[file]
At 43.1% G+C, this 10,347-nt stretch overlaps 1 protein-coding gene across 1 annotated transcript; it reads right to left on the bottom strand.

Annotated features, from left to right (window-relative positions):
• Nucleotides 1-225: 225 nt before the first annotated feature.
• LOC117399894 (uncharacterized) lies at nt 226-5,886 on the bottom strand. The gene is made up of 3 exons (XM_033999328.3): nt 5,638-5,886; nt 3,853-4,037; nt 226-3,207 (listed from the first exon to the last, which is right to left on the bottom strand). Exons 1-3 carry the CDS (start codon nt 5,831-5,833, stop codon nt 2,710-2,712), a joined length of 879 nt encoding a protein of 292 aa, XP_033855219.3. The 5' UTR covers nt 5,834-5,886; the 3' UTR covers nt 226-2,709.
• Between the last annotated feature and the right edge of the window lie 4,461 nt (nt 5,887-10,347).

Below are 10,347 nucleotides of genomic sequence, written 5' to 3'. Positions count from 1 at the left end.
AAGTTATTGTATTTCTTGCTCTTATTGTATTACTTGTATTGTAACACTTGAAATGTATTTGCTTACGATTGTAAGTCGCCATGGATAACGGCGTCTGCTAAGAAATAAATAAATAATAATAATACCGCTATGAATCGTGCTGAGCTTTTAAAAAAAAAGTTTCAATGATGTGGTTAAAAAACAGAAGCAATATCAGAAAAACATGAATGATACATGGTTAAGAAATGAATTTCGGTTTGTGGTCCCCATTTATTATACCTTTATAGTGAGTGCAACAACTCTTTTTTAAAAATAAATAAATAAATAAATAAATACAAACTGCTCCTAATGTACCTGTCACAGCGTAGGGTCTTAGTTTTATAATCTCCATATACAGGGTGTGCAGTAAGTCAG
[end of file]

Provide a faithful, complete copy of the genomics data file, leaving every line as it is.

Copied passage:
At 43.1% G+C, this 10,347-nt stretch overlaps 1 protein-coding gene across 1 annotated transcript; it reads right to left on the bottom strand.

Annotated features, from left to right (window-relative positions):
• Nucleotides 1-225: 225 nt before the first annotated feature.
• LOC117399894 (uncharacterized) lies at nt 226-5,886 on the bottom strand. The gene is made up of 3 exons (XM_033999328.3): nt 5,638-5,886; nt 3,853-4,037; nt 226-3,207 (listed from the first exon to the last, which is right to left on the bottom strand). Exons 1-3 carry the CDS (start codon nt 5,831-5,833, stop codon nt 2,710-2,712), a joined length of 879 nt encoding a protein of 292 aa, XP_033855219.3. The 5' UTR covers nt 5,834-5,886; the 3' UTR covers nt 226-2,709.
• Between the last annotated feature and the right edge of the window lie 4,461 nt (nt 5,887-10,347).

Below are 10,347 nucleotides of genomic sequence, written 5' to 3'. Positions count from 1 at the left end.
AAGTTATTGTATTTCTTGCTCTTATTGTATTACTTGTATTGTAACACTTGAAATGTATTTGCTTACGATTGTAAGTCGCCATGGATAACGGCGTCTGCTAAGAAATAAATAAATAATAATAATACCGCTATGAATCGTGCTGAGCTTTTAAAAAAAAAGTTTCAATGATGTGGTTAAAAAACAGAAGCAATATCAGAAAAACATGAATGATACATGGTTAAGAAATGAATTTCGGTTTGTGGTCCCCATTTATTATACCTTTATAGTGAGTGCAACAACTCTTTTTTAAAAATAAATAAATAAATAAATAAATACAAACTGCTCCTAATGTACCTGTCACAGCGTAGGGTCTTAGTTTTATAATCTCCATATACAGGGTGTGCAGTAAGTCAG